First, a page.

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A day of slow parenting

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Have you heard of this new movement called “Slow Parenting”.  I was first introduced to the idea a month ago when a mom wrote an article on opting for a “Slow Parenting” summer.  The idea was intriguing.  The main concept is to slow down in this very busy planned world we all live in.  It’s an opposition to overscheduling and overstressing a child with too many “enrichment” classes/activities.

Just 2 weeks ago, the Boston Globe posted an article about slow parenting, and it sums up this counter-cultural approach so well:

“I encourage parents to take some time to just watch their children, whether they are playing, doing homework, or eating a snack,” [John Duffy, a clinical psychologist and author of The Available Parent] says. “Take a moment to drink them in. Remember and remind yourself how remarkable your children are. That pause alone, even if momentary, can drive a shift in the pace”…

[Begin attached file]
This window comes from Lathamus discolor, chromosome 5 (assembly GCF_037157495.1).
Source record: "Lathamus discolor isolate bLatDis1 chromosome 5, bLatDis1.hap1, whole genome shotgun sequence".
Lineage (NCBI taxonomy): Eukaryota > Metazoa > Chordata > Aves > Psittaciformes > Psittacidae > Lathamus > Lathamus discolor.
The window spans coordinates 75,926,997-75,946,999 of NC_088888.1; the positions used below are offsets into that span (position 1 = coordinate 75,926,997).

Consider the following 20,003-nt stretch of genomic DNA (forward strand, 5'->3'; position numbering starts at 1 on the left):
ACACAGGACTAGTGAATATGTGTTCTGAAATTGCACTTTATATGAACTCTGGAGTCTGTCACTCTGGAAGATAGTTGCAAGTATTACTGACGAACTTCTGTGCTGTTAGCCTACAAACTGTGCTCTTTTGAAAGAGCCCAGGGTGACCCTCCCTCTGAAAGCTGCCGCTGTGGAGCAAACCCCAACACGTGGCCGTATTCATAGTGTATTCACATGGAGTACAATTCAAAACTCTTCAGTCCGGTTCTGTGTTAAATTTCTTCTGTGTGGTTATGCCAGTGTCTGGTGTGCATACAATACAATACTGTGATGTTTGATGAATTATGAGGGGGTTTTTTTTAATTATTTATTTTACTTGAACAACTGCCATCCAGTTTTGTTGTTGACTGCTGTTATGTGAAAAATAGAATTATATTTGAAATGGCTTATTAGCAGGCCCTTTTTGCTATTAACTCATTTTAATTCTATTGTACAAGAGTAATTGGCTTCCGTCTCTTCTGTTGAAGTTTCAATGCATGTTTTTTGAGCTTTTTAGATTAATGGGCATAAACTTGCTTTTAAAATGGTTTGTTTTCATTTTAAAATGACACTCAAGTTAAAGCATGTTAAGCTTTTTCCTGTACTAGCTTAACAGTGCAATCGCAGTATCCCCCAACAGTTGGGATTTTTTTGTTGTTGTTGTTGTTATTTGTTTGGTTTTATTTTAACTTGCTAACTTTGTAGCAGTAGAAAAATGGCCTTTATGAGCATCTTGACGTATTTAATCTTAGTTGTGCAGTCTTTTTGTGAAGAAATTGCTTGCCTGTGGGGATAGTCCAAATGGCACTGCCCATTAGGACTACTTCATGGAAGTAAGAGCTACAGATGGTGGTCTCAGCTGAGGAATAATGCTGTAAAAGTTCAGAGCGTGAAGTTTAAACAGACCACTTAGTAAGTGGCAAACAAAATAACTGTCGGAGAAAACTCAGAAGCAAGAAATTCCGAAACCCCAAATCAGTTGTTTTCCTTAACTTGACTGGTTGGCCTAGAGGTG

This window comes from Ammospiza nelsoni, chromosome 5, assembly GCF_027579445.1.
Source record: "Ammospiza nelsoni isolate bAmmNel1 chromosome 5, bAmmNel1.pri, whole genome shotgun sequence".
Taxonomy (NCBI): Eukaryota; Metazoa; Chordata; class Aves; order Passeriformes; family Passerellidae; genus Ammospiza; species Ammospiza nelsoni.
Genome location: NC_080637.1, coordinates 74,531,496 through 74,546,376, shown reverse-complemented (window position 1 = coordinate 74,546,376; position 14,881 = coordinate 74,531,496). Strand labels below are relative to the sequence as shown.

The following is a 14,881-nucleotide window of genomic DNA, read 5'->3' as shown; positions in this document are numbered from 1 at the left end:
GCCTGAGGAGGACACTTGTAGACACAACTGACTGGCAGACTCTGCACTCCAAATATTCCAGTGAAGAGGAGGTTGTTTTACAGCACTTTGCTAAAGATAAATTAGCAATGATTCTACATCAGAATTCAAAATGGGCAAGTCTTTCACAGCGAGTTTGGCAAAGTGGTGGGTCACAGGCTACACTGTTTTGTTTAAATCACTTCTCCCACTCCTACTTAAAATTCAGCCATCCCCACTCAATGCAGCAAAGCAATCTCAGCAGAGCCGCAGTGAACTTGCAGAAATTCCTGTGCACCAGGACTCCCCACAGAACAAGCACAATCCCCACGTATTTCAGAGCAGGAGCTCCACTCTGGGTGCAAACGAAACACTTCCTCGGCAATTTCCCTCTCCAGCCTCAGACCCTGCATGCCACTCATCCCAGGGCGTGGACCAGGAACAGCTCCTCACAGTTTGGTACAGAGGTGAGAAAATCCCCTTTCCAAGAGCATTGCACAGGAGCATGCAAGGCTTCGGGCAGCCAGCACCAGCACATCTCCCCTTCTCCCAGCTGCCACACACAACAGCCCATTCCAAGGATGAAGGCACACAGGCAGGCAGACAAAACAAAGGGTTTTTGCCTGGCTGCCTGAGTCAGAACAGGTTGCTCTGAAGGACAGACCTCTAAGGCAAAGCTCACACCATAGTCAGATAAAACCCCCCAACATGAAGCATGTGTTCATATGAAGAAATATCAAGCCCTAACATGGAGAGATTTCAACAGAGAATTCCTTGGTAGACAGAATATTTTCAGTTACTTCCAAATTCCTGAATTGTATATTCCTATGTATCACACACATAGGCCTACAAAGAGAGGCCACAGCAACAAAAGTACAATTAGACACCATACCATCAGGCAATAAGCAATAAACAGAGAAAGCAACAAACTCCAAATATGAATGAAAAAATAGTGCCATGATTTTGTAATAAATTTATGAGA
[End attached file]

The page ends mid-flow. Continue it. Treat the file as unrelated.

“These days when everyone is so busy, we need to be intentional about making space for family time…” Family time, says Contey [cofounder of Slow Family Living] is different for all of us. “You might say, ‘we’re all here on Thursday mornings, so let’s make a leisurely pancake breakfast’; or one night a week take a walk in the dark before bed. Something like that can feel really special and the kids will remember it as they get older”…

So, I focused on this idea yesterday and slow parenting was fantastic!image1 image2

We went to 1 outing in the morning for 1/2 an hour and besides that we just  went at Chunky Monkey’s pace, enjoying things big and small around our house.  He played with some “typical” play things, like play dough and finger paint.  But the best part was probably when he was just exploring our house without any agenda (and I was along for the ride!).

He sat on the stairs for a really long time, practicing turning around and moving up and down.  I was right there for safety, but normally I would have missed all of this because I just want him to go up or down and get where we are going.  He wandered in and out of our closet, bringing out various pairs of mom/dad’s shoes for me to “put on” him (I use that term loosely).  And he went in small areas of the room to “hide” from me and giggled hysterically each time I found him.  I hung on every giggle wishing I could somehow mentally record the sound and never forget it.